The text contains 45 probably unfamiliar words, from which ‘except’, ‘stomped’, ‘entertain’, ‘carefree’, ‘sipped’, and ‘screeching’ form the basis of that week’s vocabulary learning. Dr Hiebert says it’s unclear why these words have been chosen, not least as words like ‘stomped’, ‘sipped’ and ‘screeching’ can be easily explained by synonyms or demonstration. She is equally puzzled why other words in the story like ‘melodious’ and ‘rhythm’ are overlooked. However, her main concerns are the speed and narrowness of this approach to new vocabulary acquisition, not least that words are taught in isolation from one another. Dr Hiebert clarifies: “If this pace of targeting six to eight words per week is maintained across the grades, students will be directly taught about 3,500 words during their school careers. Such instruction barely skims the surface of English vocabulary.”
The breadth and depth of people’s vocabularies influence their
In her extensive research, Dr Hiebert used digital technology to analyse thousands of texts used in schools. In particular, she looked at words’ frequency, meaning, length and usage, as well as their overall complexity. She explains: “Digital programmes make it possible to instantaneously establish numerous features of the words in a text; establishing the frequency of words at different grade levels and in different kinds of texts can be accomplished with a click of a button.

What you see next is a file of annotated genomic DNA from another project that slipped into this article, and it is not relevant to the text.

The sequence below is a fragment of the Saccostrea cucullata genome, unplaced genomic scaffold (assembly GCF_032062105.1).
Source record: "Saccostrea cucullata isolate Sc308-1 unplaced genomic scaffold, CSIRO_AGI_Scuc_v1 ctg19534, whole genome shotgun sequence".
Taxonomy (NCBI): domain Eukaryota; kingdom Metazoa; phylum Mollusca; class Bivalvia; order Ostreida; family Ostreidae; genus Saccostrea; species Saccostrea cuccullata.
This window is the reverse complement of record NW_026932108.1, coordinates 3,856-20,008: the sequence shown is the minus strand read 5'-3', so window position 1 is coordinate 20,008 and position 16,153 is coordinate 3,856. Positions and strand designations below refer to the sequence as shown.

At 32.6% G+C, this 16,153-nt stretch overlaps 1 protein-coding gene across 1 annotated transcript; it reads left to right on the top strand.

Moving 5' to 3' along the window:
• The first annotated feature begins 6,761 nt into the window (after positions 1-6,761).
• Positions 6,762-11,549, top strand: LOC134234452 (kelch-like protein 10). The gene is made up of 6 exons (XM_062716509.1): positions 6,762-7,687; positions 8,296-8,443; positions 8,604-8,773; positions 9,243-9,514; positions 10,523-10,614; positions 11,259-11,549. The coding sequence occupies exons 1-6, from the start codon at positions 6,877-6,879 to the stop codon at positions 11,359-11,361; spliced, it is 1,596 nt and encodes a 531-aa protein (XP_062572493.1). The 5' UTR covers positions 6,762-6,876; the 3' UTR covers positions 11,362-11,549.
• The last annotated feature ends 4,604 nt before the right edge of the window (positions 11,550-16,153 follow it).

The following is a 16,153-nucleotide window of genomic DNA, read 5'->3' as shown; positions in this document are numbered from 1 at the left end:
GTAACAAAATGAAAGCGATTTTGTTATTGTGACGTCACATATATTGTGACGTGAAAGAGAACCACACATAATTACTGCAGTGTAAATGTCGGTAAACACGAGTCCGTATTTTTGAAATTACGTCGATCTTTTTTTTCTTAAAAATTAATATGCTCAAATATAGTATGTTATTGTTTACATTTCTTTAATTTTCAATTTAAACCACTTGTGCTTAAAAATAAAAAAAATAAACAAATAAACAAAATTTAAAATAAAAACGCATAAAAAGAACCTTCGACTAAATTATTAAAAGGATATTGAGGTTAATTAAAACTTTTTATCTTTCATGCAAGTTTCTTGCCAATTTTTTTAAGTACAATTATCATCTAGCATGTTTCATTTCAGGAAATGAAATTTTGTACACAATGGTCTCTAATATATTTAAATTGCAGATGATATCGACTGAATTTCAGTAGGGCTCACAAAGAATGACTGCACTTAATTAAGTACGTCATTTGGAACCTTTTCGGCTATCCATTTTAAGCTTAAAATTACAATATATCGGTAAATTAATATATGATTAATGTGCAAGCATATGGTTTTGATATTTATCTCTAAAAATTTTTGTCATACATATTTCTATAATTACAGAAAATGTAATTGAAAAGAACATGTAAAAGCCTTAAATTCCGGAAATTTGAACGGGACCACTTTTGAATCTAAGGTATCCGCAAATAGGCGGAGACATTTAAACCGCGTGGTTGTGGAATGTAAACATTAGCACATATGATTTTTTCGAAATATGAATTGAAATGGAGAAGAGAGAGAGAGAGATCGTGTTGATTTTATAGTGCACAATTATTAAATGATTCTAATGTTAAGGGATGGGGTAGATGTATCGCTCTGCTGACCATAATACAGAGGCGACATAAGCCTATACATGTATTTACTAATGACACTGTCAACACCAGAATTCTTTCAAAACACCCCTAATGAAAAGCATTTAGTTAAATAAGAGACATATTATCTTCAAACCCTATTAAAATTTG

“Similarly, once an algorithm has been identified, words with similar meanings can be clustered. Words that may not be familiar to students at a specific age can be specified. Words also can be organised by root words, making it possible to identify rich groups of words with a shared meaning.”
Among the insights gained, Dr Hiebert found that the 20,000 words most frequently used in school texts can be broken down to around 5,500 families of words from the same root, for example, improve, improves, improving, improvement, unimproved. On average, these word families accounted for 95% of the language of school texts.
Deeper analysis showed that the root words of around 1,000 of these 5,500 families of words are likely to have already entered children’s vocabularies by the time they are five, reducing the number of words needing o be taught in school.
The findings also revealed that 1,250 of these 5,500 families of words represent concrete rather than abstract words. Concrete words are learned more easily. For example, a concrete word such as ‘frog’ can be quickly understood by using a picture, whereas an abstract concept such as ‘fate’ is more difficult. Taking concrete words out of the equation, it leaves 3,250 families of words to be learned. However, 600 of these word families are unlikely to appear in school texts until children are aged 12 or older.
Dr Hiebert’s research also looked at the approximately 5% of words used in school texts which are not covered by word families. Although they account for around 80% of all words in English, many are proper names and their use is rare. Readers can expect to encounter around three of these rare words in every 100 words of text.